In addition, the highways and roadways in the area are connected by dozens of local roads and trails known only to the locals; these roads form a great grid that takes you to the cities on the Tamaulipas border. Despite its privileged location, San Fernando is a neglected area, affected by ongoing droughts that weaken agriculture, without businesses to create jobs and with commerce affected by the violence. The large businesses have left the town that years ago was a bustling place, attracting tourism due to its proximity to the Laguna Madre. Today, it is a town where one breathes fear.
“The lack of opportunities forced the young men in the area to become involved with organized crime,” says an older man who asks us not to reveal his name. In contrast, the prosperous organized crime activity needs an “army:” in addition to the drug trafficking, this “army” is in charge of extortion, kidnapping, large scale theft of gasoline, control of pirate (videos), illegal businesses and car theft.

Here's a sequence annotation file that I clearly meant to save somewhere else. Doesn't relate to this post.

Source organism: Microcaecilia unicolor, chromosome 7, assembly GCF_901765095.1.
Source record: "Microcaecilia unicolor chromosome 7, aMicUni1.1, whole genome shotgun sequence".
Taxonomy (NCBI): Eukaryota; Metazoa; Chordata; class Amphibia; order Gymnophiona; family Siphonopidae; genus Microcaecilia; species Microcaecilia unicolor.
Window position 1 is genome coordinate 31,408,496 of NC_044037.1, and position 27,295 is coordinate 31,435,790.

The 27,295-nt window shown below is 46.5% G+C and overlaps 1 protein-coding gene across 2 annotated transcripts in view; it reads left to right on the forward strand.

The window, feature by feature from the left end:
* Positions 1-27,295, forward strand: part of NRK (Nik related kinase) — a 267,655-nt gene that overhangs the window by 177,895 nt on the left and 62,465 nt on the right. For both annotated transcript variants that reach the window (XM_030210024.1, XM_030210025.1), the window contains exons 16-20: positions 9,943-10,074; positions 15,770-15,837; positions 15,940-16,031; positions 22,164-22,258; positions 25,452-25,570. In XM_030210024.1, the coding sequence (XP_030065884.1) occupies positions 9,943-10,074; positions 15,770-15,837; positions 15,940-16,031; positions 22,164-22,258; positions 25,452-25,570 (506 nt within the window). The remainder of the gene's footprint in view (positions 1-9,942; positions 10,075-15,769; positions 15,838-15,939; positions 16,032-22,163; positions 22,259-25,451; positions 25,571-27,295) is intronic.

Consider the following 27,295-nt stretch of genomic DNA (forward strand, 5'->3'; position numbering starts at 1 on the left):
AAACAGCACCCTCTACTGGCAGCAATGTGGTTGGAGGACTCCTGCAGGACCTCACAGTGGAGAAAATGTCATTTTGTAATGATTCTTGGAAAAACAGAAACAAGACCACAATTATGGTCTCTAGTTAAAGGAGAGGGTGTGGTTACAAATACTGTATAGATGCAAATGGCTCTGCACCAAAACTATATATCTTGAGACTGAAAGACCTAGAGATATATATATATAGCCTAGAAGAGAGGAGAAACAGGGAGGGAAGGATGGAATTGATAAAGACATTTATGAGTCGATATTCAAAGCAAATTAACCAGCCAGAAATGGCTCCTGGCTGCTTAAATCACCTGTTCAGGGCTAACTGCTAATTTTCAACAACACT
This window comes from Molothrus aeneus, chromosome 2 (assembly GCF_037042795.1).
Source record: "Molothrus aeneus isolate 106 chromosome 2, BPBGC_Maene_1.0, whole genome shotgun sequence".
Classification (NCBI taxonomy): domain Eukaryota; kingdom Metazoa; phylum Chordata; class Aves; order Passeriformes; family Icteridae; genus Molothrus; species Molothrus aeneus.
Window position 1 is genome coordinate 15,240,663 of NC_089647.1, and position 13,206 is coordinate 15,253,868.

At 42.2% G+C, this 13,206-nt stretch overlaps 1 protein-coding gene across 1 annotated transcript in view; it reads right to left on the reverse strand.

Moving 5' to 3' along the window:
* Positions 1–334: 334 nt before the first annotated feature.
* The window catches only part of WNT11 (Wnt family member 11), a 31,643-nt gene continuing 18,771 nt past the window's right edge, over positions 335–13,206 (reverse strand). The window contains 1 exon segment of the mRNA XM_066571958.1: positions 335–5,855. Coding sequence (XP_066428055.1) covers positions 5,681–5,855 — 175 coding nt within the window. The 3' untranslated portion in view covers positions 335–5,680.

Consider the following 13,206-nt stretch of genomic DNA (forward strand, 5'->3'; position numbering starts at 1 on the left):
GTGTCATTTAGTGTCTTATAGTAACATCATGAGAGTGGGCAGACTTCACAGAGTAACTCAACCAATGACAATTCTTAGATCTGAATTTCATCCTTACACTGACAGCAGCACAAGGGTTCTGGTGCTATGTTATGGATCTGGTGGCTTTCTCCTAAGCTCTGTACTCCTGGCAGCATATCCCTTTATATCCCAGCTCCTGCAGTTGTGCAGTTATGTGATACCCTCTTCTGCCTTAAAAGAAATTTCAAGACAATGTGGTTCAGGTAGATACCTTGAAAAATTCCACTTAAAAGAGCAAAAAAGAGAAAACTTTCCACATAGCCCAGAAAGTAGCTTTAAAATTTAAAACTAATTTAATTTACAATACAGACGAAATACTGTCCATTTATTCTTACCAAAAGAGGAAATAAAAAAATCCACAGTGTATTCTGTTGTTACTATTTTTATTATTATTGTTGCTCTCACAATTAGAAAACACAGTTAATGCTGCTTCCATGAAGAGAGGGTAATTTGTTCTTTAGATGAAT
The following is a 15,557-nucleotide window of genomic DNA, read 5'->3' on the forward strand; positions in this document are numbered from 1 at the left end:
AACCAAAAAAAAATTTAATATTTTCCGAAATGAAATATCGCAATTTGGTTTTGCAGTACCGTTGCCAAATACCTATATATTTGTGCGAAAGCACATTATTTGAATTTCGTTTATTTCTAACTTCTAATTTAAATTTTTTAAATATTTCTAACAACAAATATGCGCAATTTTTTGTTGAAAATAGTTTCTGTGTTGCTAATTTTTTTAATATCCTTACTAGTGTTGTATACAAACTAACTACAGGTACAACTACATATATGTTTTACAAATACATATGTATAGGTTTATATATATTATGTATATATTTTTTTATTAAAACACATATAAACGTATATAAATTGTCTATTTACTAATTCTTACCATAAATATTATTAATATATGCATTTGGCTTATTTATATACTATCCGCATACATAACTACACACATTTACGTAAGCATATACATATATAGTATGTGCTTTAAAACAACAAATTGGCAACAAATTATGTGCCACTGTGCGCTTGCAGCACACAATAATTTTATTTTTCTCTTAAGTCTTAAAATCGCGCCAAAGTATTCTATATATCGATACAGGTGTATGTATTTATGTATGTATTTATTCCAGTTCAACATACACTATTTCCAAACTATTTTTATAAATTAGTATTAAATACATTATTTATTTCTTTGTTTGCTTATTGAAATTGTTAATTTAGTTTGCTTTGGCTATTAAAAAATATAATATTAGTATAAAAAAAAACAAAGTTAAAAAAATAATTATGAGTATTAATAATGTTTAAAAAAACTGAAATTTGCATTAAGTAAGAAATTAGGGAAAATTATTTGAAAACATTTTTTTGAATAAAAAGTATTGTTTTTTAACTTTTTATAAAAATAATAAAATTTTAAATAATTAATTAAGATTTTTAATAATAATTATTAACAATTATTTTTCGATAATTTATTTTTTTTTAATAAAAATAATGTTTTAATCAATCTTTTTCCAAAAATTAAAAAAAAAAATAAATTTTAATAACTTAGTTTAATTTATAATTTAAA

After the break up of old alliances, , the area was disputed for several months. “That’s what caused the confrontations to get bloodier in the area and that’s what affected the population…the cartels charged piso (extortion), this would affect production and force businesses to close. San Fernando has a fishing industry, but they would charge fishermen extortion payments. The production of sorghum was also affected,” emphasized General Gonzalez.
The narco war divided the city. Neighbors, friends, even relatives, would accuse each other, not with the police but with rival cartels. Mafias marked their territories and would impose controls. They placed roadblocks and “even cloned military uniforms,” so that (people) could not even trust the traditional Army checkpoints.
In the end the Zetas took control and imposed their rules. The group’s high command, Heriberto Lazcano, El Lazca, and Miguel Trevino Morales, El Z-40, appointed Salvador Alfonso Martinez Escobedo, La Ardilla, as chief of the area. He in turn placed a former soldier, Edgar Huerta Montiel, El Wache, as lieutenant for San Fernando, along with Martin Omar Estrada Luna, El Kilo, who, in practice, acted as the the area chief.